On Warring Dwarves, Common Core, and Terrible Medication

Prepare yourselves.  It’s time to take your medicine, and I don’t mean that delicious purple Dimetapp treat; I’m talking Triaminic.  The yellow type.  Or, maybe even NyQuil.  I left many a spoon with remnant pools of the god-awful stuff, and just prayed my mother didn’t notice.

She did.  She always did.

By medicine, I mean it’s time to put on the brakes in regards to the Common Core hysteria and clarify some dry but critical points.  As battle lines have been drawn and wars waged, the battlefield has become confused, congested, and you can’t tell the Orcs from the Elves from the Humans from the Dwarves.

(Score one for me for successfully inserting a Lord of the Rings reference.  That Geek Credibility Score just keeps going up.)

But seriously, it’s somewhat dry, but so is that wine you’re enjoying while struggling through this post. Refill; you’ll probably need it.

Here are some key points and cautions, as I see them, as you wade into the debate.  Open your mouth, and close your eyes.  Here comes the airplane…

Dry Point One:  The Enemy of Your Enemy is Not Necessarily Your Friend

It pains me to see a conspiracy theorist cite Diane Ravitch, as if she believes the standards are an attempt at a United Nations takeover of the American education system.  Ravitch’s primary concern is that the standards and ensuing assessments beg debate about the vetting of the benchmarks, the process in which they’ve been implemented, and whether or not high-stakes standardized tests are the best way to measure the learning.  Others in the field are not concerned with the standards themselves, but worry that the assessments will ultimately do a deservice to students and schools.  Have they been properly field tested?  Should a delay be instituted before rating schools?  Have the teachers received enough quality professional development? These are the types of questions being posed, and they are valid policy and process concerns that should be discussed.

The opposition group that is garnering much of the attention questions whether or not Common Core is an attempt by the federal government to exert control beyond the power explicitly granted in the Consitution.  Others see an even more nefarious motive: an international attempt to control the learning of American school children.  So, although from a distance they are all characterized as part of the “growing “Anti-Common Core Movement,” these individuals all represent entirely different positions. It’s imperative for the public to understand the varying perspectives and nuances.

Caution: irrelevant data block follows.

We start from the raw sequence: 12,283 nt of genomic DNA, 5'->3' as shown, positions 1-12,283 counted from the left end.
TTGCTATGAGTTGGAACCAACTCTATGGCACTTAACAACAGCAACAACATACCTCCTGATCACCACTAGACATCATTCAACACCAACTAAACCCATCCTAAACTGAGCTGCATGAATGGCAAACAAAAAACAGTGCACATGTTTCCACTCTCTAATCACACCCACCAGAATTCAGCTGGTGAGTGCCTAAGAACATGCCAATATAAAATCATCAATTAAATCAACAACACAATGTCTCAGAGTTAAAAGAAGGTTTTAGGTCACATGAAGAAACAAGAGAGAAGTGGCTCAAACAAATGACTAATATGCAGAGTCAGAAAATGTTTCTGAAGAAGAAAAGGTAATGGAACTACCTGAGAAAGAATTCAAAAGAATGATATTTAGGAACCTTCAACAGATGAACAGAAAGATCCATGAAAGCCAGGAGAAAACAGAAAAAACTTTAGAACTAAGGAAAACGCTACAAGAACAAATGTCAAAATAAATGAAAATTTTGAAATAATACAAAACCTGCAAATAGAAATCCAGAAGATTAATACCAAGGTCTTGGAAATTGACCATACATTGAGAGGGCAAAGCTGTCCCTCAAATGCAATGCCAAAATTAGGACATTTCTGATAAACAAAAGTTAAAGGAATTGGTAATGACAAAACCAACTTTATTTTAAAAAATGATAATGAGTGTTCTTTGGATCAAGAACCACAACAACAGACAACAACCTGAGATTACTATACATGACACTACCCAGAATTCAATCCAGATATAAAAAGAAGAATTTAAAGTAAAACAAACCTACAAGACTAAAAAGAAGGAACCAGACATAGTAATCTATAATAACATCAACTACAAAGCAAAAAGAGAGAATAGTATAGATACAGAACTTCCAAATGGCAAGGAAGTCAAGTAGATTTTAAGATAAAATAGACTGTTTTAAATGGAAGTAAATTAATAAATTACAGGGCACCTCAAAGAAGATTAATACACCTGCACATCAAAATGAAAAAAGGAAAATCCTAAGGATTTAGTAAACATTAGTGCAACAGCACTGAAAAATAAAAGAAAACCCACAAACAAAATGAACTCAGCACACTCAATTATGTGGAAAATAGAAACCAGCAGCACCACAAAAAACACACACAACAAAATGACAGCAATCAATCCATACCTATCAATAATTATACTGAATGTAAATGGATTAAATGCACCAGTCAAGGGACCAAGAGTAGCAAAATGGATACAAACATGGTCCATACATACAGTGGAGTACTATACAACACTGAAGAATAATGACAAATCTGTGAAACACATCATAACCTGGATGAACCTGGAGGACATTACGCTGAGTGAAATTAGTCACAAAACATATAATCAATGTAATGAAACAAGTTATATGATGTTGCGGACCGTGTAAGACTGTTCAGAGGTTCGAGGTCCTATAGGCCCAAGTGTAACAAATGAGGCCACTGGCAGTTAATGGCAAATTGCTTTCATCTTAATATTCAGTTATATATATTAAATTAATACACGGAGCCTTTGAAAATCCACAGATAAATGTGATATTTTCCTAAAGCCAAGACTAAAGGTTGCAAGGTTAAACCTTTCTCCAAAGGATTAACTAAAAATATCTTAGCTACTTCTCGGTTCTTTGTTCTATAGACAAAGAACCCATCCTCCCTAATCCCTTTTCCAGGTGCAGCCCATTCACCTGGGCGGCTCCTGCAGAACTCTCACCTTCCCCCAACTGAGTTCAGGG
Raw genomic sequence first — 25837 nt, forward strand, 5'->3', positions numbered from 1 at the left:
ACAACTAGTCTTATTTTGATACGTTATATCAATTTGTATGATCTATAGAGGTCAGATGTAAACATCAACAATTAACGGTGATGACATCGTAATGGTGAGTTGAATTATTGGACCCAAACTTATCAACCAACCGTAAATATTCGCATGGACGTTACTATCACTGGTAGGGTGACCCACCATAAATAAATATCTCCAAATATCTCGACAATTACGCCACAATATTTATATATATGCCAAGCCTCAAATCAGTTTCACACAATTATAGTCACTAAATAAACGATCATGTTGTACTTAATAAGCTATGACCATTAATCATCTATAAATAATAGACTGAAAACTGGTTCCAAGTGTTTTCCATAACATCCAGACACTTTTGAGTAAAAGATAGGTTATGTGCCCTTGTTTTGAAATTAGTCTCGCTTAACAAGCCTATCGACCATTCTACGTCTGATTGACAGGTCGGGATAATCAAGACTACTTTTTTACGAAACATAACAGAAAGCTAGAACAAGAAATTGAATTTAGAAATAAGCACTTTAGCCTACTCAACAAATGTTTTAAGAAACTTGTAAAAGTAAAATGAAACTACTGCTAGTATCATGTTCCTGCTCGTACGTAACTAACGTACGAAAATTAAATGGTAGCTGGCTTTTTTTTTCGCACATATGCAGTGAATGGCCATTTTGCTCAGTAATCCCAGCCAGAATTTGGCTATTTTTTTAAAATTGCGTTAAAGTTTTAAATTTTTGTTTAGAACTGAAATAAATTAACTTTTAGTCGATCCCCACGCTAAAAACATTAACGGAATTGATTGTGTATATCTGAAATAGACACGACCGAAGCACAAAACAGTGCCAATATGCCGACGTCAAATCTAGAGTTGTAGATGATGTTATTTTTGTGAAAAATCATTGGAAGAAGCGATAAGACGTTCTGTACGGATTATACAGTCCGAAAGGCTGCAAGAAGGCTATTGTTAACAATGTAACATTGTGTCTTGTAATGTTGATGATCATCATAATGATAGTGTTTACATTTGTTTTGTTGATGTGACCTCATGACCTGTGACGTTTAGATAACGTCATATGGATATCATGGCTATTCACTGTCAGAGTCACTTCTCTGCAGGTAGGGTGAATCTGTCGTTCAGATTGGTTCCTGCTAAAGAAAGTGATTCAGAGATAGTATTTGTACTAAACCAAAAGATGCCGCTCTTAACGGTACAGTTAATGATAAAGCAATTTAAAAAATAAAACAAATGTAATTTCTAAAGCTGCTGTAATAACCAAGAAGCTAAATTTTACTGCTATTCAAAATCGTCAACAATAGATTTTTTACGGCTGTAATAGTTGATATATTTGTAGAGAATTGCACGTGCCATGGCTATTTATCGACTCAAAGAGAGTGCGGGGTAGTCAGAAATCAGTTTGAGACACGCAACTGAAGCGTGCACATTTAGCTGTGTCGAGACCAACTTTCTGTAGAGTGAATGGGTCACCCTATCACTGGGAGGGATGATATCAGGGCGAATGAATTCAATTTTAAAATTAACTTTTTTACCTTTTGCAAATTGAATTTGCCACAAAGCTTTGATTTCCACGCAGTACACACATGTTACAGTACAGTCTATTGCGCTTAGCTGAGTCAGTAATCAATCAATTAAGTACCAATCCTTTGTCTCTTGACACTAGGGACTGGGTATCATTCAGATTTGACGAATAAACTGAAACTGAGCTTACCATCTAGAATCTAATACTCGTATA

I told you it would be dry.  How about another glass of Cabernet?

Dry Point Number Two: No, it doesn’t make sense.

Does everyone realize that we are teaching Common Core Standards this year, and then testing the kids on….wait for it….the old Arizona Standards?  Now you do.  Essentially, schools will report test scores that show how well students did on content that was not explicitly taught.  But, the good news is that we’ll know how well they didn’t learn what we didn’t teach.  Confused?

Dry Point Number Three: Will we stay the course?

Nobody likes failing.  And, when every indication is that our students are going to struggle with the new assessments, causing a potentially significant decline in the number of learners meeting expectations, the question must be asked: Will we be willing to stay the course?  Or, will we trudge through two years and then change the game?  It’s too soon to tell, but I think it’s a concerning question.  We have committed to the Common Core, for better or worse, and abandoning them would mean teachers wasted hundreds of hours and many sleepless nights for absolutely nothing. Sometimes it is better to try to improve and build upon a faulty product, rather than simply throwing it out.

Quickly rejecting Common Core would be another serious kick in the teeth, especially for those who have been good soldiers, implemented with fidelity, and tried to support the charge given to them by their leaders, our lawmakers.  No matter what side you’re on; this would be unacceptable, especially when we will then lament the teachers who later refuse to embrace a change initiative because they’ve “seen it all before,” and believe, “This too shall pass.”

It would be hard to argue with that perspective after such a colossal collapse of a major inititiative.

In the end, we are knee deep in this implementation, and it’s a mess.  Most major transitions go through this stage and the disorientation should be expected.  Successful initiatives emerge for the better and become the new norm.  Unsuccessful attempts now reside on the Island of Misfit Toys. That said, this isn’t “New Math” or “Open Classrooms.”  It’s much bigger, and far more consequential.

There is a lot riding on this initiative, and if you’re going to take up the sword, know the facts, prepare for the consequences, and be sure to know who is standing beside you.

 

Mike Lee

Mike Lee

Phoenix, Arizona

I am the Director of Outreach and Engagement for The National Board for Professional Teaching Standards, and certified as a Middle Childhood Generalist in 2004. In 2012, I received my doctorate in educational leadership from Northern Arizona University, however, I began my work in education serving as a para-educator in a special education program while still an undergraduate. My passions in the field include assessment and reporting strategies, the evolving role of technology, teacher leadership, and effective professional development that permanently impacts instruction. I consider myself a professional teacher first, as well as a professionally evolving lifelong learner, who is incredibly fortunate to have the opportunity to impact the lives of children.

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